A ceative font for my fount of creativity!
March 10, 2010 9:00 PM   Subscribe

I would like to write in a typeface that beckons to an unreasonable future populated by ludicrous characters, yet isn't unbearable to read a few hours at a time on a 24" iMac monitor or 13" iBook laptop.

I am writing a series of science-fiction short stories, closer to Spider Robinson and Warren Ellis in tone and theme than further. What readable, contemporary (preferably freely downloadable or reasonably cheap) font would work best when slapping down prose in TextEdit?

Note, I have an alergic reaction to Helvetica, and indeed most of the fonts included with Mac OS X, when not part of a logo of some sort. Windows-standard fonts make me sad about having to use a PC at work. Neither will do.

Also note, I'll convert to Times New Roman if I decide to submit it someplace for publication, or use something web-appropriate if I decide to web publish. I'm talking about a display font to make the creative process more pleasant and inspiring.
posted by Slap*Happy to Writing & Language (8 answers total) 3 users marked this as a favorite
Try Kontrapunkt, Inconsolata, or Futura.
posted by oulipian at 9:42 PM on March 10, 2010

I second Inconsolata. Though, it is a monospaced font, it's very readable even after staring at it for hours (I know of a few people that use it for coding).
posted by thebestsophist at 9:53 PM on March 10, 2010

Iconsolata is a good one... recalls Lucida Console (or any other basic console font).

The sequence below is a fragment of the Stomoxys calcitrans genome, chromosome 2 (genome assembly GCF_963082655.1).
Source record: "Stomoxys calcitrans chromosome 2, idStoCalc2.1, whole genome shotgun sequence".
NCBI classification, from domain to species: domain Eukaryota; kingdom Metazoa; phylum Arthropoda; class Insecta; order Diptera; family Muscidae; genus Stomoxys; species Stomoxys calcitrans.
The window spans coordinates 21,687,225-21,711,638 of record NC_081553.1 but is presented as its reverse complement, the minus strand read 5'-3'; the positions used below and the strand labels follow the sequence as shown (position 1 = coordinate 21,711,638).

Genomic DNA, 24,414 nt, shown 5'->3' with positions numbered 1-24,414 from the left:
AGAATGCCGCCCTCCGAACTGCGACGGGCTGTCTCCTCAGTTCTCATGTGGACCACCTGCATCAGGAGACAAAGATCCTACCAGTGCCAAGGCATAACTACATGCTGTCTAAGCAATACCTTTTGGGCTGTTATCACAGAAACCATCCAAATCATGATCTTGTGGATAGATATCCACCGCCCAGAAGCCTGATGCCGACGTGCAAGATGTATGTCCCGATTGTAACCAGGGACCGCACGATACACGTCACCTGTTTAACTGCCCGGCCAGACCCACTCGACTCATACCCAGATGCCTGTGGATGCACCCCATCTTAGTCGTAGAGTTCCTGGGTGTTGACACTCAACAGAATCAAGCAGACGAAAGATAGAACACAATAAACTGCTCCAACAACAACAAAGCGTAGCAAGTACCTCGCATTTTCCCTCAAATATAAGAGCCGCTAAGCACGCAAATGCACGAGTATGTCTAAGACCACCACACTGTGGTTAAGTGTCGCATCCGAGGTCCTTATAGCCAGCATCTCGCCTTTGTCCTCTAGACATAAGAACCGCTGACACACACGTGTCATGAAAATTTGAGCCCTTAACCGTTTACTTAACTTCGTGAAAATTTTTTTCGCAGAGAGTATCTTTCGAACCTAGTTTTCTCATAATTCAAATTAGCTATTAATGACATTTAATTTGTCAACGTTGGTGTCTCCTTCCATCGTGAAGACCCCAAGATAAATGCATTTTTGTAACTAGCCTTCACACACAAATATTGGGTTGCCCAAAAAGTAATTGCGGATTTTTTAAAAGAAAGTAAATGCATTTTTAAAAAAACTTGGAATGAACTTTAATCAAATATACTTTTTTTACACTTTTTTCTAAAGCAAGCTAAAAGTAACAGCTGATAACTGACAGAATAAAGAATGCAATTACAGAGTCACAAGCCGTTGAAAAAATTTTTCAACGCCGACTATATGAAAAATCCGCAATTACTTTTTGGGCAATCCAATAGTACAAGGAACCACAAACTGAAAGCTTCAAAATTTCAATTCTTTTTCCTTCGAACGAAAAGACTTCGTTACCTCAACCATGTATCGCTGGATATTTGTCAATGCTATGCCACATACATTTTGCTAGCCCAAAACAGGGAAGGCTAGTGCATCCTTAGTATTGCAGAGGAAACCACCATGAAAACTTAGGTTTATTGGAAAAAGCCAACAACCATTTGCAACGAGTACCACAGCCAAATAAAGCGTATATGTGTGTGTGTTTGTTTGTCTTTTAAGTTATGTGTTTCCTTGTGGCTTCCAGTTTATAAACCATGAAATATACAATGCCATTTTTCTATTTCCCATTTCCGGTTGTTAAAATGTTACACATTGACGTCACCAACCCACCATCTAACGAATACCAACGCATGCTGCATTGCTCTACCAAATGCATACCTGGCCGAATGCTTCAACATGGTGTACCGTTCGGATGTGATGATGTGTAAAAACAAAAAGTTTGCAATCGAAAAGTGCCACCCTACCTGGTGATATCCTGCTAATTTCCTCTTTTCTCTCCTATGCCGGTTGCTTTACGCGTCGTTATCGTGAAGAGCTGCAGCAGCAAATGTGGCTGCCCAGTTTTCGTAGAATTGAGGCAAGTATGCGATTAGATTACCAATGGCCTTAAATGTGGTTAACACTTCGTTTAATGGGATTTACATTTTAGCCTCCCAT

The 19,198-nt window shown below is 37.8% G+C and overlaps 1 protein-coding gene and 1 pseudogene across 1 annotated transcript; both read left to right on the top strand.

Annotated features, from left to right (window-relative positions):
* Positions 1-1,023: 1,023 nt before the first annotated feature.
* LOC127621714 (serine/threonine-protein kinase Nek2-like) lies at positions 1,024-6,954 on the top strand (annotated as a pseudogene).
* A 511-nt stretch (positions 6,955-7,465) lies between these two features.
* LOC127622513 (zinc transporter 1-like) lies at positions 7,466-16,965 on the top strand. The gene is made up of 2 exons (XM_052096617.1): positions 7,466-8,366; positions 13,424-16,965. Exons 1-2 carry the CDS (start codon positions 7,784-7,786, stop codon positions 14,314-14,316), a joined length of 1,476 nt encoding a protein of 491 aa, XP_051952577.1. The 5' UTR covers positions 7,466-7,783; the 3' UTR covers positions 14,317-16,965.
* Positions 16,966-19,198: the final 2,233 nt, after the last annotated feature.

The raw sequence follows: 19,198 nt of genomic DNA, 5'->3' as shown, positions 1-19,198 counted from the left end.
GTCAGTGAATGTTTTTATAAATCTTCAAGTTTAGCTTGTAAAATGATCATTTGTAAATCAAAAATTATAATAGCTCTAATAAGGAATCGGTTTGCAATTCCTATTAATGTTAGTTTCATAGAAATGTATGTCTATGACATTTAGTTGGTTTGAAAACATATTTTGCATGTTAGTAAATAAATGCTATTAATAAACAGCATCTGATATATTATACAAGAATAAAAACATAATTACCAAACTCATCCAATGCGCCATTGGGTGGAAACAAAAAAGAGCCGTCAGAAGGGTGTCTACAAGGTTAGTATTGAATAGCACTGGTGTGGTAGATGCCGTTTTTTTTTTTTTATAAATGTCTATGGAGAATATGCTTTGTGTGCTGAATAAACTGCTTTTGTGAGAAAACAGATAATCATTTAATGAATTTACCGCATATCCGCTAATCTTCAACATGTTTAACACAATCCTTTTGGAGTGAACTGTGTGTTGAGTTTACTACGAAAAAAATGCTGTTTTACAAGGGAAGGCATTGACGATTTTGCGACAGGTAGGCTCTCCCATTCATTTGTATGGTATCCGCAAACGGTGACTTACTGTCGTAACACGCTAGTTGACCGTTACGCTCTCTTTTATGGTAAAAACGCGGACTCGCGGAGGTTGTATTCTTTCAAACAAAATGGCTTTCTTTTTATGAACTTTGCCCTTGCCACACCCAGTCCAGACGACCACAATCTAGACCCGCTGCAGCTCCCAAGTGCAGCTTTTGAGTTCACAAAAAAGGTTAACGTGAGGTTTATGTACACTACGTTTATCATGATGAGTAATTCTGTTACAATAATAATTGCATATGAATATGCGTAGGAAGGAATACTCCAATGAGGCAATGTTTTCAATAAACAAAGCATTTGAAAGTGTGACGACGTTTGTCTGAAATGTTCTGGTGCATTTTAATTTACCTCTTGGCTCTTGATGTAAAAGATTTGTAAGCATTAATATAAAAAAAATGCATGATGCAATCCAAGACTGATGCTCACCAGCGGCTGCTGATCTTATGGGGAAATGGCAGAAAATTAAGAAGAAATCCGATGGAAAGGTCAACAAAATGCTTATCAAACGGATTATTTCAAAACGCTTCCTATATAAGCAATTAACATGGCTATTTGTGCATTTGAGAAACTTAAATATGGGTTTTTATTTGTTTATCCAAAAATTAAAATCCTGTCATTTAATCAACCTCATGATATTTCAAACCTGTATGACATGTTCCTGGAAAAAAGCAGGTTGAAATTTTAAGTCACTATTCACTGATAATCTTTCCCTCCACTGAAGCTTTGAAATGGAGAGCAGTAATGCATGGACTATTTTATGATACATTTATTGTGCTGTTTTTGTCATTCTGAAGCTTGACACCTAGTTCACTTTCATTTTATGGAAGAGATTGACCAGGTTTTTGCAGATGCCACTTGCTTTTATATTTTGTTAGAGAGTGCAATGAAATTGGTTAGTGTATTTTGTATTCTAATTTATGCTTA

Kontrapunkt looks good for logo work, i'm not sure i could read that for hours on end.

Museo Sans might work, or perhaps inject a little bit of vaudeville/steampunk to the mix.
posted by phylum sinter at 10:25 PM on March 10, 2010

Best answer: Eurostile?

Regardless of font, you might also try setting your font color to a dark gray instead of black. I use this trick a lot and the reduced contrast makes it much easier to read long passages.
posted by mochapickle at 7:38 AM on March 11, 2010 [1 favorite]

Bitstream Vera? Available as serif, sans, and sans mono, which is what I read e-mail in.
posted by adamrice at 7:52 AM on March 11, 2010

I like dead history, but not sure how easy it is to read for hours.
posted by nightwood at 8:07 AM on March 11, 2010

Anonymous Pro (free) has become my go-to programming font. If it's not your cup of tea that designer has some other nice fonts available and they're pretty cheap.
posted by chairface at 11:10 AM on March 12, 2010

Consolas is probably the nicest programming font i've used. You can grab it from Microsoft for free now.
posted by chunking express at 1:17 PM on March 15, 2010

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